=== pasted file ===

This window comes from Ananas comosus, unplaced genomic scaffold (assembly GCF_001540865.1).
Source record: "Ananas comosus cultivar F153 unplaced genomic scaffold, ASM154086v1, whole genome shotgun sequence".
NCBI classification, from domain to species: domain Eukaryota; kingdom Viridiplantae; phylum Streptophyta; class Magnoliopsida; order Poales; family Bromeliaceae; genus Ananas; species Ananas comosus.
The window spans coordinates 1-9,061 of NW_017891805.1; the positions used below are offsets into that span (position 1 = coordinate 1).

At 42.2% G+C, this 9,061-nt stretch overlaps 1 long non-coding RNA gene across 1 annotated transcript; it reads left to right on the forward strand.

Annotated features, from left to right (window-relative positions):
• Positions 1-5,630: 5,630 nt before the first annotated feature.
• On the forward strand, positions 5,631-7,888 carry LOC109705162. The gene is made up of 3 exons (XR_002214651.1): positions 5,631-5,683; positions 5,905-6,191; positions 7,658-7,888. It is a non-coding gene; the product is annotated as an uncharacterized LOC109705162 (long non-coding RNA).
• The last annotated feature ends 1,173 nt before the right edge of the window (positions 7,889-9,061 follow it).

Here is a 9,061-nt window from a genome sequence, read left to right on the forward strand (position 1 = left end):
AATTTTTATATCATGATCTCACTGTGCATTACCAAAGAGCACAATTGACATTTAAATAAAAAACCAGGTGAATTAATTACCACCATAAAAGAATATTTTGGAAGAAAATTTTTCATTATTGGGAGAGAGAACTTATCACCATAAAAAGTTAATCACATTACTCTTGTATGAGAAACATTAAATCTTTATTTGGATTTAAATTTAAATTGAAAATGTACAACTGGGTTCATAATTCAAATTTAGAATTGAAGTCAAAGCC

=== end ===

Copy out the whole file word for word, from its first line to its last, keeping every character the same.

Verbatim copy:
This window comes from Ananas comosus, unplaced genomic scaffold (assembly GCF_001540865.1).
Source record: "Ananas comosus cultivar F153 unplaced genomic scaffold, ASM154086v1, whole genome shotgun sequence".
NCBI classification, from domain to species: domain Eukaryota; kingdom Viridiplantae; phylum Streptophyta; class Magnoliopsida; order Poales; family Bromeliaceae; genus Ananas; species Ananas comosus.
The window spans coordinates 1-9,061 of NW_017891805.1; the positions used below are offsets into that span (position 1 = coordinate 1).

At 42.2% G+C, this 9,061-nt stretch overlaps 1 long non-coding RNA gene across 1 annotated transcript; it reads left to right on the forward strand.

Annotated features, from left to right (window-relative positions):
• Positions 1-5,630: 5,630 nt before the first annotated feature.
• On the forward strand, positions 5,631-7,888 carry LOC109705162. The gene is made up of 3 exons (XR_002214651.1): positions 5,631-5,683; positions 5,905-6,191; positions 7,658-7,888. It is a non-coding gene; the product is annotated as an uncharacterized LOC109705162 (long non-coding RNA).
• The last annotated feature ends 1,173 nt before the right edge of the window (positions 7,889-9,061 follow it).

Here is a 9,061-nt window from a genome sequence, read left to right on the forward strand (position 1 = left end):
AATTTTTATATCATGATCTCACTGTGCATTACCAAAGAGCACAATTGACATTTAAATAAAAAACCAGGTGAATTAATTACCACCATAAAAGAATATTTTGGAAGAAAATTTTTCATTATTGGGAGAGAGAACTTATCACCATAAAAAGTTAATCACATTACTCTTGTATGAGAAACATTAAATCTTTATTTGGATTTAAATTTAAATTGAAAATGTACAACTGGGTTCATAATTCAAATTTAGAATTGAAGTCAAAGCC